It’s official: Judaism isn’t a religion. Or, it isn’t only a religion.
That’s the argument of some leading Jewish educators, who say American Jews need to look hard at their beliefs and practices and embrace their reality. Which is that Jews strongly identify as Jewish, but that identity is in many ways a non-religious one.
Getting Jews to take seriously this non-religious religious thing is the new goal of groups like the Partnership for Jewish Life and Learning, which on Sunday will put on the Washington area’s largest annual Jewish educational event. As many as 800 people are expected to come for a whirlwind of classes on Jewish life, including those on comedy, cooking, the environment, Israeli politics and medical ethics, among dozens of others. (Full disclosure: I’m presenting one of the classes, on religion and journalism).
Sure, lots of people think of Judaism and already think non-religion — “Seinfeld,” lox and bagels, you know the deal. But Partnership CEO James Hyman says Americans “trivialize” non-religious aspects of religion. We talk about it, but we don’t take it seriously.
The argument of Jewish leaders like Hyman is that non-religious aspects of religion are important and deep. Things like Jewish drumming or Jewish genetics can help people form strong connections to one another and offer important avenues into Jewish values.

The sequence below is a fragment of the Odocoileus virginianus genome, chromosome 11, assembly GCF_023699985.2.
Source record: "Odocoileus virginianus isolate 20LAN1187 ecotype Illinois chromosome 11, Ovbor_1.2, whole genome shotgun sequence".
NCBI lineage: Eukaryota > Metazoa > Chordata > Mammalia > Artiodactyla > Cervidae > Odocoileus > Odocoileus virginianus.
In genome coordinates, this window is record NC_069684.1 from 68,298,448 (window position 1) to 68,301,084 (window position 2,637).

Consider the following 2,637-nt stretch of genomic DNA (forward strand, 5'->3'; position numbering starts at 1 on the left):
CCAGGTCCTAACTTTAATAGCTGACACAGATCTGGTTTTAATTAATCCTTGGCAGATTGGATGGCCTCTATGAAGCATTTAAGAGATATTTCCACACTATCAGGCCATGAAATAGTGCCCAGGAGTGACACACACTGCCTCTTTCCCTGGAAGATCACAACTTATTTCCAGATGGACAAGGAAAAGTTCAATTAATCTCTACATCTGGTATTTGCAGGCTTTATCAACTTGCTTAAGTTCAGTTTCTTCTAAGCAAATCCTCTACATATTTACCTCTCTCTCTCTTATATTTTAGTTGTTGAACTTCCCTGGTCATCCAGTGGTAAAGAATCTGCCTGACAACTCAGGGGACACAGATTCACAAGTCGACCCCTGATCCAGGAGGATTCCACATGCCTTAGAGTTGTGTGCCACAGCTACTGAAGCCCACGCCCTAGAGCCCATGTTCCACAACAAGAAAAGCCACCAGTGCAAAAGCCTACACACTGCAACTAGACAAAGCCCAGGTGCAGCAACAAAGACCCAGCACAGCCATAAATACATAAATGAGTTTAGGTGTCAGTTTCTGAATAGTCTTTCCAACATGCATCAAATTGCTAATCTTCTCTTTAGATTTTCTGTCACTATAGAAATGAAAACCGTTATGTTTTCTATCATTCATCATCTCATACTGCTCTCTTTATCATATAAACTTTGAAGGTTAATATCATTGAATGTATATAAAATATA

A program like this reflects the Jewish community’s knowledge that many American Jews are slipping from its organized aspects. Jews are likely to hold tightly to their identity as members of the Jewish community, but when compared with almost every other faith group, they rank near the bottom on most measures of religiousness: belief in God, importance of religion in one’s life, attendance of religious services, frequency of prayer.
But there is a new generation of Jewish leaders such as Hyman who are working to embrace the people they call “free-range Jews.” Such people, they say, don’t want to join anything or commit to specific beliefs, but they very much want to be Jewish and explore what that means.
“We have a very broad definition of what it means to be Jewish,” Hyman said.
I’m looking forward to meeting some of these free-range Jews on Sunday and will report back!